|At a glance|
The Industrial Emissions Directive (IED) adopted on November 24, 2010, is the main EU instrument regulating pollutant emissions from industrial installations. It is based on a Commission proposal recasting 7 previously existing directives, in particular the Integrated Pollution Prevention and Control Directive (IPPC).
The IED specifies how to control emissions from industrial sources other than CO2, through the application of Best Available Techniques (BATs) which are defined in BAT Reference Documents (BREFs). The Directive regulates around 50 000 of the largest industrial installations covering a wide range of agro-industrial sectors. Permits must be issued for these installations by national authorities with conditions based on the use of BATs.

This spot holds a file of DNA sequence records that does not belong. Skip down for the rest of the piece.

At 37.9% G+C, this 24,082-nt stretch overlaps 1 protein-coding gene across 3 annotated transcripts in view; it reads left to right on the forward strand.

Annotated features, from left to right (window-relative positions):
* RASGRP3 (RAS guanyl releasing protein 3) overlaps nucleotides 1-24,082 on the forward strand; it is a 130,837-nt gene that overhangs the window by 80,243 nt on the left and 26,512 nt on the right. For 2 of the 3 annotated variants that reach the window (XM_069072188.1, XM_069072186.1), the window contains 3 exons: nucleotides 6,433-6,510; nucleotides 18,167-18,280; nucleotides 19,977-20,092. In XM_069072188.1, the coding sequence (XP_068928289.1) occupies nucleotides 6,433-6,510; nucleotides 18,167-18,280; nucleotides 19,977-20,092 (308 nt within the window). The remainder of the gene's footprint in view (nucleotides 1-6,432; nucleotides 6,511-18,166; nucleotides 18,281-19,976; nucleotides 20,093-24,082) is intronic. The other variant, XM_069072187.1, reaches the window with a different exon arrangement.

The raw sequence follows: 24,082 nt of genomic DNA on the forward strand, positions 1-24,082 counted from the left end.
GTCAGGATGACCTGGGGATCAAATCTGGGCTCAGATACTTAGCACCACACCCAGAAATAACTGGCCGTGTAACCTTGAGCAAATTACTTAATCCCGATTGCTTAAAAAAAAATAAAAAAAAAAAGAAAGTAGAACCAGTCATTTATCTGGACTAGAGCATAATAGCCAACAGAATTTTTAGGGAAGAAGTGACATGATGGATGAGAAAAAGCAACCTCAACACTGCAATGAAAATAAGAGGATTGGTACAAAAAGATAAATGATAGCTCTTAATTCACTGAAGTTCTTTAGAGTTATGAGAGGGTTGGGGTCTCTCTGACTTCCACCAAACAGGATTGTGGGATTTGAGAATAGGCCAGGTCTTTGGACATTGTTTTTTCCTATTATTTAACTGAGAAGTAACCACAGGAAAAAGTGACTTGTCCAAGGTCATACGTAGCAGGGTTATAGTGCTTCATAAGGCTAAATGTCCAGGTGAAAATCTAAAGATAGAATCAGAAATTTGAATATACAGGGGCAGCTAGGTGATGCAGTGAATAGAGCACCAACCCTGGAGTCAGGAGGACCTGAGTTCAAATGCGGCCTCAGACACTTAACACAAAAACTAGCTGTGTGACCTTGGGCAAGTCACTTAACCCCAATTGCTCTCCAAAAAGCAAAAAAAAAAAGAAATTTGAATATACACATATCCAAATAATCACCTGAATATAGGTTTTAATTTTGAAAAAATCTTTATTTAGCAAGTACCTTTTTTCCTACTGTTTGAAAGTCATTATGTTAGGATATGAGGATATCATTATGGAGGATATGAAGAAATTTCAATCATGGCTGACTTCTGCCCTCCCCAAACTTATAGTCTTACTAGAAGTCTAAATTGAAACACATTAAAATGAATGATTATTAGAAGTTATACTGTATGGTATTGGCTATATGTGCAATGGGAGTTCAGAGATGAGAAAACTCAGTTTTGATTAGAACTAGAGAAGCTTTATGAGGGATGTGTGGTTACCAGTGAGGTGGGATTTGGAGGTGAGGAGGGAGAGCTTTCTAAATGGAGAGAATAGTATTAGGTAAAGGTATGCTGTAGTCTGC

The general objective of the IED is to prevent, reduce and eliminate as far as possible emissions into air, water and land arising from industrial activities. It is the primary instrument in place at the EU level to control and mitigate the environmental and human health impacts arising from industrial emissions in the EU.
The IED is now undergoing an evaluation against the following five key evaluation criteria: effectiveness, efficiency, relevance, coherence and EU added-value.
More info: Directive 2010/75/EU of the European Parliament and of the Council of 24 November 2010 on industrial emissions